Earlier today I was trying to reboot my computer to make sure I wouldn't receive some malware from the internet, and during reboot I made sure that my computer was not connected to the internet to be really safe. After dealing with this potential threat, while my computer wasn't connected to the internet there was a pop-up message from my (Win8) taskbar saying that Steam was trying and failing to connect to a network.

  1. Steam was not actively running. The app wasn't open.
  2. I don't like the fact that Steam was trying to connect to a network without my permission.

I very much don't like Steam connecting to something for an unknown reason. This could potentially be a large security breach. The only game I have on Steam is Terraria. Knowing this could be a big security problem, I uninstalled Steam to avoid trouble until I could find a solution to this problem.

Does anybody have any idea why Steam needs to connect to the internet and do background tasks while it isn't supposed to run; and does anyone know how to make sure it never runs unless I manually launch the system? I really need an answer soon because I would like to play Terraria, but I don't dare use Steam until I can make sure it isn't doing these strange and potentially dangerous tasks.

  • 2
    I'm not at my Steam computer, but there's an option in the preferences as to whether or not Steam should start up when the computer turns on. Is that option selected?
    – Adam V
    Jun 29, 2015 at 17:29
  • @AdamV I don't believe that option is selected. The thing is, it's performing unknown and unauthorized background tasks without the application actually running. Unfortunately, poking that option won't help. Jun 29, 2015 at 17:32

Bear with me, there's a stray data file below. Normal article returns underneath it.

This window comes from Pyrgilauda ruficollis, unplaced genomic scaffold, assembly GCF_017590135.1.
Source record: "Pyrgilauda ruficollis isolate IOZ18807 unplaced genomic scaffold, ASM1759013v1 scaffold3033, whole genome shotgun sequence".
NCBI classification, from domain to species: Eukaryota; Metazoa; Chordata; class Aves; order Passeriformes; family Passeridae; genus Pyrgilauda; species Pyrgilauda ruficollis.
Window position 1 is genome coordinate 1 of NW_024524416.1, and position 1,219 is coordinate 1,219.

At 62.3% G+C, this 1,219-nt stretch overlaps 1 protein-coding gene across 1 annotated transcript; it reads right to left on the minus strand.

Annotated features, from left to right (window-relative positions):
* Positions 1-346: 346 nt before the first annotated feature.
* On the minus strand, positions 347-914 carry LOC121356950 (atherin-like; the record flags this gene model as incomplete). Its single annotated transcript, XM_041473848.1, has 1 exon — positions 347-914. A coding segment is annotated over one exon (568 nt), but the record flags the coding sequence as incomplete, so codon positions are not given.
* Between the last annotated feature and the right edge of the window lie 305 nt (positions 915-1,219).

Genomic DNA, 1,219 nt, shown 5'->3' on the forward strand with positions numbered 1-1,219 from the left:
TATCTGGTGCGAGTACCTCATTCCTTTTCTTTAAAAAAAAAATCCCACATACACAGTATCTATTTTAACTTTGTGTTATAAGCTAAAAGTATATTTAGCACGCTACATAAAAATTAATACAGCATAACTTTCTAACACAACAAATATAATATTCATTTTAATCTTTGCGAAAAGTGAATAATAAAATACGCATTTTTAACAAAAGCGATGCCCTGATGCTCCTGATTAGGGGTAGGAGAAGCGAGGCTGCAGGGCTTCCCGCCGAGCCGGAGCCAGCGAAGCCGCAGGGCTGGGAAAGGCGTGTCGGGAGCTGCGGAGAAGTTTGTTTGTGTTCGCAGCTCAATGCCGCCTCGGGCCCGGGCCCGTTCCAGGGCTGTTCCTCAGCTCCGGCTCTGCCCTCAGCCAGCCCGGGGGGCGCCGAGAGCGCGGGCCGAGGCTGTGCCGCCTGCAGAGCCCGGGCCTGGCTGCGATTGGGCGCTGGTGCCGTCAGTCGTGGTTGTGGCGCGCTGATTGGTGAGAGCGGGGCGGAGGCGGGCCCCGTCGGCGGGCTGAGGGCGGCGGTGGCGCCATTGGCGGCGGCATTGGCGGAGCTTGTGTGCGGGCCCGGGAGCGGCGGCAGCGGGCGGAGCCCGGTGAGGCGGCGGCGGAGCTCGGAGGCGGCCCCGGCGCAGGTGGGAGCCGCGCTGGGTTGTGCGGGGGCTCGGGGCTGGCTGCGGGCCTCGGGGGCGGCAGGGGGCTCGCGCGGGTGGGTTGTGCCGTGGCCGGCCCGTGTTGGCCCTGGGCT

• I just find that hard to believe. It can't perform background tasks without some process running to control them, and I've never seen a different process associated with Steam (other than the Updater).
    – Adam V
    Jun 29, 2015 at 17:34
  • @AdamV True. I just mean the main application wasn't running. Obviously it needs some sort of scripts to be active. Jun 29, 2015 at 17:36
  • 2
    @TheMinecraftMan757 that's the point: Steam does not have either background services or other background programs. There is only steam.exe as far as I know. Chances are that Steam launched on startup (which is enabled by default IIRC) and minimized to tray (which is reasonable for a program that runs on startup).
    – MrLemon
    Jun 29, 2015 at 17:50

5 Answers 5


There are two options I see:

1) Ensure the "Run Steam when my computer starts" option is turned off in Steam's options dialog.

2) Run msconfig.exe (which I hope is available under Windows 8) to turn off Steam, or any other processes, that run upon startup.

  • MSConfig.exe is a Windows program that will edit your computer's registry to, among other things, turn on/off what services and programs are allowed to turn on when the computer boots up. In theory, unchecking the box next to a program or service will prevent it from starting up. (In practice, several programs will verify the system registry when you start them manually, and will re-add themselves to the list if you have disabled them.)